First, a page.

Seagulls on the beach.
In early 2013, a U.S. District Court approved two plea agreements resolving certain
criminal charges against BP and Transocean related to the Deepwater Horizon oil spill. The agreements direct a total of $2.544 billion to the National Fish and Wildlife Foundation (NFWF) to fund projects benefitting the natural resources of the Gulf Coast that were impacted by the spill. The funds are to be used to support projects that remedy harm or reduce the risk of future harm to natural resources that were affected by the 2010 Deepwater Horizon oil spill.
NFWF will carry out the plea agreements through its newly established Gulf Environmental Benefit Fund (Gulf Fund). Over the next five years, the Gulf Fund will receive a total of $356 million for natural resource projects in Florida. The purpose of the Gulf Fund as set forth in the pleas is to remedy harm and eliminate or reduce the risk of future harm to Gulf Coast natural resources. Funds may only be used to support projects that remedy harm to natural resources (habitats, species) where there has been injury to, or destruction of, loss of, or loss of use of those resources resulting from the oil spill. The plea agreements require NFWF to consult with state and federal resource agencies in identifying projects.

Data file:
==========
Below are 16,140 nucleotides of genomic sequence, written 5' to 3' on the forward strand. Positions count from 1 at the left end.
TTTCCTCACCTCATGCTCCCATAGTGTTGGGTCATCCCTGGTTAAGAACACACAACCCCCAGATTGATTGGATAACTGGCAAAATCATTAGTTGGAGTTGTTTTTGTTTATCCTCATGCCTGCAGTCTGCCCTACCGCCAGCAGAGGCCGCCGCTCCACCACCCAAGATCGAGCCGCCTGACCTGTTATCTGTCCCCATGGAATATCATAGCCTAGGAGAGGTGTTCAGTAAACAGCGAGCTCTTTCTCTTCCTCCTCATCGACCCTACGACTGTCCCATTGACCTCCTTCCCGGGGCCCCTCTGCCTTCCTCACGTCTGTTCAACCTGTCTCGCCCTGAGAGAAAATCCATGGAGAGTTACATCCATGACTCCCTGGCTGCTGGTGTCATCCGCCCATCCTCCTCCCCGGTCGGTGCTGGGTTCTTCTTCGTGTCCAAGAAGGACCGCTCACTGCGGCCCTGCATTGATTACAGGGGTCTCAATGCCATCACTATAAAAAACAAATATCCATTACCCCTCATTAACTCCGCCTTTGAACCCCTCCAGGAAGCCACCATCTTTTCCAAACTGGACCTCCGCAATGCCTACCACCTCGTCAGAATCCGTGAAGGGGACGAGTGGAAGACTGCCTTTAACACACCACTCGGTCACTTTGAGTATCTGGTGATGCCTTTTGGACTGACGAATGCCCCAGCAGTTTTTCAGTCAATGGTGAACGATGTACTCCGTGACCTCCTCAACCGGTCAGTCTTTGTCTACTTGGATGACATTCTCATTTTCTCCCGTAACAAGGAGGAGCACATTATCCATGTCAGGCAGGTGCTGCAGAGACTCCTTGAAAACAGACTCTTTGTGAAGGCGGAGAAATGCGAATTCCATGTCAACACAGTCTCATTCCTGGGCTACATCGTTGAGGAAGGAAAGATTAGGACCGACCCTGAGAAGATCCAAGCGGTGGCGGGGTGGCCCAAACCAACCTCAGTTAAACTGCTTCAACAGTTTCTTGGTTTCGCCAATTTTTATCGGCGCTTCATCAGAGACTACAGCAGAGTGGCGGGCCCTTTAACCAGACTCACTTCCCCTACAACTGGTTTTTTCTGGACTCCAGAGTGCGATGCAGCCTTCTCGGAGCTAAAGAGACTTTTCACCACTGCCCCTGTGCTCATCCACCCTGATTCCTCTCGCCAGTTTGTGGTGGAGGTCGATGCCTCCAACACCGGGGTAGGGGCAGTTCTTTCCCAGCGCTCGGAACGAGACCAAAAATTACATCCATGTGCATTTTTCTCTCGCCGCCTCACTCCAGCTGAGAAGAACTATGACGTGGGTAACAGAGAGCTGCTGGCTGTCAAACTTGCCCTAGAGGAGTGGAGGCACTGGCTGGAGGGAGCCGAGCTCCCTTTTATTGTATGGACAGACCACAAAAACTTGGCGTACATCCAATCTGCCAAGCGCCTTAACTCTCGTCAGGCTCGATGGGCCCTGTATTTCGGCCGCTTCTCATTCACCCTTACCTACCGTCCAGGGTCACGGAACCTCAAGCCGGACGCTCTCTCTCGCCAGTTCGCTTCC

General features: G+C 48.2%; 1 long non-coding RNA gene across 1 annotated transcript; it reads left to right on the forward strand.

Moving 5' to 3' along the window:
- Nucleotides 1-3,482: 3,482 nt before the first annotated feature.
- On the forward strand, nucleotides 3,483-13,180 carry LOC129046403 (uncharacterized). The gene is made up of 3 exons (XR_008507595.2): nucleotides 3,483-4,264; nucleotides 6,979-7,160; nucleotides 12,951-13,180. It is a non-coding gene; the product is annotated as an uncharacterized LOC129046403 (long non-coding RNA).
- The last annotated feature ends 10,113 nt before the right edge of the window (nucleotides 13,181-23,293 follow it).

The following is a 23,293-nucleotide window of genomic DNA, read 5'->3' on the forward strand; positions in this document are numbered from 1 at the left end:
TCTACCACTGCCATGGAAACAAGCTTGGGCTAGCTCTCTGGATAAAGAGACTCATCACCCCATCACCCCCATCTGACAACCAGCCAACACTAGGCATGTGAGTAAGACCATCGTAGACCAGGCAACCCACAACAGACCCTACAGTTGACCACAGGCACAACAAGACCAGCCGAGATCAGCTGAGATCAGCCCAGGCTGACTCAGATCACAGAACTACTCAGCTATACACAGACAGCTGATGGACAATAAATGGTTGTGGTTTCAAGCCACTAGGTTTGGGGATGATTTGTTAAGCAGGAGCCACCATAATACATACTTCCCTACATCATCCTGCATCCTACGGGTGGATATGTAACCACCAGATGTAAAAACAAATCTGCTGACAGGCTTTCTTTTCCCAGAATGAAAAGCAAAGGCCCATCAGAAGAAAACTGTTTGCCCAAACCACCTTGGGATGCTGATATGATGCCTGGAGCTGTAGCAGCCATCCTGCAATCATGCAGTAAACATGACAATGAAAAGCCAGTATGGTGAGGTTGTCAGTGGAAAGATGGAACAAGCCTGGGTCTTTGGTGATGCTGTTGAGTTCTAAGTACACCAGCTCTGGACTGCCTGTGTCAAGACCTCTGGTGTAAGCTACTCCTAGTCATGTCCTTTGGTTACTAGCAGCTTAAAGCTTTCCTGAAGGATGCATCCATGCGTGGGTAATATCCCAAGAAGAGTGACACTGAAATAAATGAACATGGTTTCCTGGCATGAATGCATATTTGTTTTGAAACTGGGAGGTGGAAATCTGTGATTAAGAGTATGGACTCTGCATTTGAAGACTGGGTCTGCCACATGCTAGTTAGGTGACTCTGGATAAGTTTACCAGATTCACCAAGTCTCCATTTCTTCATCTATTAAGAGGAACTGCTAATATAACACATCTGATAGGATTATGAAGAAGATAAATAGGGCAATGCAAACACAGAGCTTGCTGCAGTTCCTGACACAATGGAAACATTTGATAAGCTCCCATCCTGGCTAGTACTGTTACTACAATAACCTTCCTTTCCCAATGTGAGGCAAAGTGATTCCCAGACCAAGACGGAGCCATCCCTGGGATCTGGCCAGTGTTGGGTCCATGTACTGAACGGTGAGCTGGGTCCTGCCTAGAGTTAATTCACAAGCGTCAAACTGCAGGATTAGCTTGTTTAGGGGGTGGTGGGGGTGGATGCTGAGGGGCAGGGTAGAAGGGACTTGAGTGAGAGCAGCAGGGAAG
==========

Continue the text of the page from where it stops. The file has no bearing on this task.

DEP and the Florida Fish & Wildlife Conservation Commission (FWC) will work directly with NFWF to identify projects for the state of Florida in consultation with the U.S. Fish and Wildlife Service and the National Oceanic and Atmospheric Administration.
On Monday, November 17, 2014 NFWF announced the funding of $34.3 million for
nine Florida projects that address high priority conservation needs. This is the
second set of projects to be implemented by the Gulf Fund. The projects, developed in consultation with the FWC, DEP and federal resource agencies, are designed to remedy harm or reduce the risk of future harm to natural resources that were affected by the oil spill.
Florida Gulf Environmental Benefit Fund Restoration Strategy
The science-based restoration planning will be coordinated by FWC, DEP, with technical assistance from the Northwest Florida Water Management District, the Suwannee River Water Management District, and FWC’s Fish and Wildlife Research Institute. It will identify priority projects for future funding consideration from NFWF’s Gulf Environmental Benefit Fund. Read more here. DEP and FWC’s
first task in creating the “Florida Gulf Environmental Benefit Fund
Restoration Strategy” is to review existing management and conservation
plans to identify needs and potential actions.
View the list of plans used in the Draft Restoration Strategy
You can submit a project idea or proposal using DEP’s
online project submittal form. Please note if you have submitted a project for consideration under NRDA or RESTORE Act funding, it will be considered for NFWF funding.